Urine microscopy, urine test
Urinalysis is used Urinalysis is used to detect and manage a wide range of problems such as urinary tract infections, kidney disorders and diabetes. Abnormal urinalysis may point towards a particular disease or illness and prompt further testing.
On admission to a hospital; preparation for surgery; as part of a routine medical examination; or when evaluating a new pregnancy. It may be done if you have stomach or back pain, frequent or painful urination, or blood in the urine. Urinalysis may be required on a regular basis for monitoring of certain medical conditions such as kidney disease.
Sample of urine (20-50 mls) in a sterile container
Urinalysis involves checking the appearance, concentration and content of urine.
This can be done by
Can be evaluated by a dipstick test in the doctor’s surgery or in the laboratory. A dipstick is a thin plastic strip with bands of chemicals on it which change colour if certain substances are present or present in high concentrations. It often tests for the following:
Several drops of urine are viewed with a microscope or with an automated processor. The presence of the following are checked for:
Urine for urinalysis can be collected at any time. The first morning sample is the most valuable because it is more concentrated and more likely to yield abnormal results.
It is important to obtain a mid-stream (clean catch) specimen if suspecting a UTI. This is to reduce the chance of specimen contamination with skin organisms and cells. See article on Urine Culture.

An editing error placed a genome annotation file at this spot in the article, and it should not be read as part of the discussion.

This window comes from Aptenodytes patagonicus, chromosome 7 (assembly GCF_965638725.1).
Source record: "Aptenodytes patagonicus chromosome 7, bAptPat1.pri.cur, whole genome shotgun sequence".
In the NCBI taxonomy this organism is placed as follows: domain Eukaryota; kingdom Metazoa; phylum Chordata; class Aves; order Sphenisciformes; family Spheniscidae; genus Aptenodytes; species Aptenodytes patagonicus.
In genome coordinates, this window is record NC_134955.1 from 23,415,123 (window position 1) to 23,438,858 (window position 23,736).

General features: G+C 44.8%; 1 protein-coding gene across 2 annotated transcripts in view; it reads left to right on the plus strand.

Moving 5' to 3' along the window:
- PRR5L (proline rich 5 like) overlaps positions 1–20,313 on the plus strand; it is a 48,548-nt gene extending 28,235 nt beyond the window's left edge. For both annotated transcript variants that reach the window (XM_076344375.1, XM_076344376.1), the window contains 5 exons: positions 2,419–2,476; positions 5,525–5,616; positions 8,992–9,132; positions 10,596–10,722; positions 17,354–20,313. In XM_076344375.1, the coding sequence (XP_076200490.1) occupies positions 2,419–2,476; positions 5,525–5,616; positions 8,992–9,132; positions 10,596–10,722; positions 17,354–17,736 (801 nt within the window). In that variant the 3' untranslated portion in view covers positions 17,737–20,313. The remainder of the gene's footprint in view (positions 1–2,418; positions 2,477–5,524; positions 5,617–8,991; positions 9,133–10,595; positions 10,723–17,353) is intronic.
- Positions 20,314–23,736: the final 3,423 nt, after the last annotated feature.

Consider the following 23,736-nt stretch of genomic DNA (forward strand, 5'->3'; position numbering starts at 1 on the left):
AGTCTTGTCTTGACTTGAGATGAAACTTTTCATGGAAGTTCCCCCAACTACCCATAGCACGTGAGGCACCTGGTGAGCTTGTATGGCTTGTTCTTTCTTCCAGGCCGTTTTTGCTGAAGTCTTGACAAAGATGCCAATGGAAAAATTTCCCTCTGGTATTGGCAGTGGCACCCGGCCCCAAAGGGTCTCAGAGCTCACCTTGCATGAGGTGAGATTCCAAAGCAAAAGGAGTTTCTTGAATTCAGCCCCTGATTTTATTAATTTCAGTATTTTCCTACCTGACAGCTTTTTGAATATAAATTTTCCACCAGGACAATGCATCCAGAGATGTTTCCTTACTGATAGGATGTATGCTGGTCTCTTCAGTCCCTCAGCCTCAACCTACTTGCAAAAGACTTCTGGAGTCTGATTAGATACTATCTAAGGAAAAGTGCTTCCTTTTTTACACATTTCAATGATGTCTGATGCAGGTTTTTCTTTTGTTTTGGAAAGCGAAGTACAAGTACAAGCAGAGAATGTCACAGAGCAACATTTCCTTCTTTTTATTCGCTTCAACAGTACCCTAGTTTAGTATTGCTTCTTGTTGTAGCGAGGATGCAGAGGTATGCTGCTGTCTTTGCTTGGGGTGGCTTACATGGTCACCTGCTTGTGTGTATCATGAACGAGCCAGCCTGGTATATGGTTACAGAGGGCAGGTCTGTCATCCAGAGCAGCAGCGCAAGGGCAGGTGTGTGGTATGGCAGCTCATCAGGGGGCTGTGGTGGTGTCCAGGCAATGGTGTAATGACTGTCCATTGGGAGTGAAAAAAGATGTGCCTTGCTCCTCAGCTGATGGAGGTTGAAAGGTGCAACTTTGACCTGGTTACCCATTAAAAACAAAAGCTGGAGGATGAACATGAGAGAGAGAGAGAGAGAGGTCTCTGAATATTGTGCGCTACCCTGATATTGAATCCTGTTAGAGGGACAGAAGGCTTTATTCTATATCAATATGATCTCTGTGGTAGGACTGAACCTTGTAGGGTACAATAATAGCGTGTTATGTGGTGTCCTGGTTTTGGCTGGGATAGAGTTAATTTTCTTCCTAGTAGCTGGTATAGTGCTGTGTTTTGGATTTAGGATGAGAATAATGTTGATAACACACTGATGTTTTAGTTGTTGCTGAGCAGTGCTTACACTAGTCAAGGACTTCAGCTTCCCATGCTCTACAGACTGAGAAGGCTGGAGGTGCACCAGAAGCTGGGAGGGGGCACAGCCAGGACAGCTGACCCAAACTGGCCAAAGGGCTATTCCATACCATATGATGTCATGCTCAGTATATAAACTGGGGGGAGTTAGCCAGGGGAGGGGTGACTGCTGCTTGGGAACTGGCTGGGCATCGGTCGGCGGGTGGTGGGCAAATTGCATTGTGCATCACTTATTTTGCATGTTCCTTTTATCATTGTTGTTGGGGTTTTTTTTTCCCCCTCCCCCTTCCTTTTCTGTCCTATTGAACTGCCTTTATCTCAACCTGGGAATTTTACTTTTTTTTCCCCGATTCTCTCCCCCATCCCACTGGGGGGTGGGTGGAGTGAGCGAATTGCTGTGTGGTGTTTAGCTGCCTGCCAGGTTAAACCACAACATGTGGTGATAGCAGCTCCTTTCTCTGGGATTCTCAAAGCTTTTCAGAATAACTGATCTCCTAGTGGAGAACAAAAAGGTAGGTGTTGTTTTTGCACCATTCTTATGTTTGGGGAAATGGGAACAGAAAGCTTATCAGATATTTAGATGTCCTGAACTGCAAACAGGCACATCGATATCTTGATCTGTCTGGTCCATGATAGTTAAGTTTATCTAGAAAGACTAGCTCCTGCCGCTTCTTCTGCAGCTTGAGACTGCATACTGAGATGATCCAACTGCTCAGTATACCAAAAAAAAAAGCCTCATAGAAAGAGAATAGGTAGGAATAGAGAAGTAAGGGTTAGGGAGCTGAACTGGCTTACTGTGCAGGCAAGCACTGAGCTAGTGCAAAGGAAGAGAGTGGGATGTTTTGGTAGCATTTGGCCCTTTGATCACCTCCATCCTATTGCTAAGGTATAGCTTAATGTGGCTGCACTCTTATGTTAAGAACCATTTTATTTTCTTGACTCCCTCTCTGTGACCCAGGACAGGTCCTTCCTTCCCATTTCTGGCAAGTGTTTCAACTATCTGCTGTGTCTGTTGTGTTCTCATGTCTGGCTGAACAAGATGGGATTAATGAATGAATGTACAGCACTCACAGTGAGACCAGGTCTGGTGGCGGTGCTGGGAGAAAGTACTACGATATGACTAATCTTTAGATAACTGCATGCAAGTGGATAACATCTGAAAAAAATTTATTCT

Urinalysis is used as a screening and/or diagnostic test that can detect urinary tract infections as well as a a number of different metabolic and kidney disorders. In some conditions, it also provides a rapid way to monitor ongoing progress. However, a urinalysis cannot detect all disorders.
A routine urinalysis may be done when you visit your doctor, attend an outpatient clinic or when you are admitted to hospital. It can also be part of a routine medical examination, a new pregnancy evaluation or preparation for a surgical procedure. It will most likely be performed if you see your doctor complaining of stomach pain, back pain, painful or frequent urination, or blood in the urine. This test can also be useful in monitoring certain conditions.
Urinalysis results can have many interpretations. A urinalysis alone usually doesn’t provide a definite diagnosis and often prompts additional testing to be requested when abnormal results are found. Urinalysis is only one screening test that can provide a general overview of someone's health. Your doctor must correlate the urinalysis results with your symptoms and overall health.
Conditions: pregnancy, kidney disease, proteinuria
Last Review Date: September 30, 2020